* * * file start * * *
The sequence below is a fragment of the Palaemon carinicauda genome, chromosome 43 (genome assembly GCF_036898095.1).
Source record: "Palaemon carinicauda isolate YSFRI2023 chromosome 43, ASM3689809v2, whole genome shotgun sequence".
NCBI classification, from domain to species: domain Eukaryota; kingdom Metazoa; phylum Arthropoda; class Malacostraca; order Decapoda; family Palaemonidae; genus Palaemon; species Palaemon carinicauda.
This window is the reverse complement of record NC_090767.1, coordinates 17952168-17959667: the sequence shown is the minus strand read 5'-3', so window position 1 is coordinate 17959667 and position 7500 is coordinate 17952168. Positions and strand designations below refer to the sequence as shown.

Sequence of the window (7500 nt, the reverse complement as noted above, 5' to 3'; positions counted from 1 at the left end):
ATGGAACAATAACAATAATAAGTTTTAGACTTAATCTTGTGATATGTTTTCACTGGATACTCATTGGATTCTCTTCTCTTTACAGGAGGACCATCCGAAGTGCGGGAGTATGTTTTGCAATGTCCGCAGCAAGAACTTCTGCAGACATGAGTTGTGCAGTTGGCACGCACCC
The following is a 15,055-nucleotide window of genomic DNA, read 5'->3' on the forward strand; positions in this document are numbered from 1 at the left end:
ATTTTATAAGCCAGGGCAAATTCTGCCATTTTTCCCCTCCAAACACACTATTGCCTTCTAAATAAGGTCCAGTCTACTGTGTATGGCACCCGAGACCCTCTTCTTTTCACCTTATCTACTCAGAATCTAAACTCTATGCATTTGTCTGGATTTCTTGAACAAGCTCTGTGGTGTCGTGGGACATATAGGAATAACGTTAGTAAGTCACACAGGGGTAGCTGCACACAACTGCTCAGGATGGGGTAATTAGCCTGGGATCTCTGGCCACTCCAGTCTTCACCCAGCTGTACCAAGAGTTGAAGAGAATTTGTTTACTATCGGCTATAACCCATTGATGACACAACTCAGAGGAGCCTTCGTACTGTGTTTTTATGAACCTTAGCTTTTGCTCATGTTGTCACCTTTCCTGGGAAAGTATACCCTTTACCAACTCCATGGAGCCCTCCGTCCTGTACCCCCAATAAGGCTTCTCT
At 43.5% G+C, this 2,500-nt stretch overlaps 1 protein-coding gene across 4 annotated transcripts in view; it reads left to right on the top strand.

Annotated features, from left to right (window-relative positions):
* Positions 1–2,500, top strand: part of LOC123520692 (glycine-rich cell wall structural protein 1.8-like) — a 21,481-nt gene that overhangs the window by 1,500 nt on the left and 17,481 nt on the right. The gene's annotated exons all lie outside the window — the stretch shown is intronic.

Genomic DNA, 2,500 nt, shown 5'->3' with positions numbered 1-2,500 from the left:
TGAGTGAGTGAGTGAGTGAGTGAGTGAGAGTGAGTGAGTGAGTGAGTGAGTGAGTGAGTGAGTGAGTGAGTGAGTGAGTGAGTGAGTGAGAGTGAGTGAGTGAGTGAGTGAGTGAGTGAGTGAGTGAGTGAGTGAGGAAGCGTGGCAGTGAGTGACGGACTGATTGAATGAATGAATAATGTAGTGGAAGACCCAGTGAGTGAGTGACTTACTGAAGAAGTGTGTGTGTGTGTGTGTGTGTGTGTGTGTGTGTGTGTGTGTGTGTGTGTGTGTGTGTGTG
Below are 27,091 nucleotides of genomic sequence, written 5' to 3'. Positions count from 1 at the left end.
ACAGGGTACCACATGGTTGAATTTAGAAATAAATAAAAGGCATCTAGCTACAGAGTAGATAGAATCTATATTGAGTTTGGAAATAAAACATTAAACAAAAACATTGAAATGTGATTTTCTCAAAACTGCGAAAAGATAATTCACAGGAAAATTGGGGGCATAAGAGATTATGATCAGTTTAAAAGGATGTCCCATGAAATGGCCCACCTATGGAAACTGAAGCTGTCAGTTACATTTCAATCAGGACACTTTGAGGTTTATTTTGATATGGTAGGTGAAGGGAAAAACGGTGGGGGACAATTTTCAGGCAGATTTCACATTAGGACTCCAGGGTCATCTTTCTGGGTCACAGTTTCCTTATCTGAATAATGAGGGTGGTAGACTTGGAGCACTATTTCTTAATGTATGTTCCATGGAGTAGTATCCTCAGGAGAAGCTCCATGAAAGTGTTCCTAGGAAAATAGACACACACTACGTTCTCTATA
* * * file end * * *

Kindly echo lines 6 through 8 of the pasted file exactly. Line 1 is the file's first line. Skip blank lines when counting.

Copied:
ATGGAACAATAACAATAATAAGTTTTAGACTTAATCTTGTGATATGTTTTCACTGGATACTCATTGGATTCTCTTCTCTTTACAGGAGGACCATCCGAAGTGCGGGAGTATGTTTTGCAATGTCCGCAGCAAGAACTTCTGCAGACATGAGTTGTGCAGTTGGCACGCACCC
The following is a 15,055-nucleotide window of genomic DNA, read 5'->3' on the forward strand; positions in this document are numbered from 1 at the left end:
ATTTTATAAGCCAGGGCAAATTCTGCCATTTTTCCCCTCCAAACACACTATTGCCTTCTAAATAAGGTCCAGTCTACTGTGTATGGCACCCGAGACCCTCTTCTTTTCACCTTATCTACTCAGAATCTAAACTCTATGCATTTGTCTGGATTTCTTGAACAAGCTCTGTGGTGTCGTGGGACATATAGGAATAACGTTAGTAAGTCACACAGGGGTAGCTGCACACAACTGCTCAGGATGGGGTAATTAGCCTGGGATCTCTGGCCACTCCAGTCTTCACCCAGCTGTACCAAGAGTTGAAGAGAATTTGTTTACTATCGGCTATAACCCATTGATGACACAACTCAGAGGAGCCTTCGTACTGTGTTTTTATGAACCTTAGCTTTTGCTCATGTTGTCACCTTTCCTGGGAAAGTATACCCTTTACCAACTCCATGGAGCCCTCCGTCCTGTACCCCCAATAAGGCTTCTCT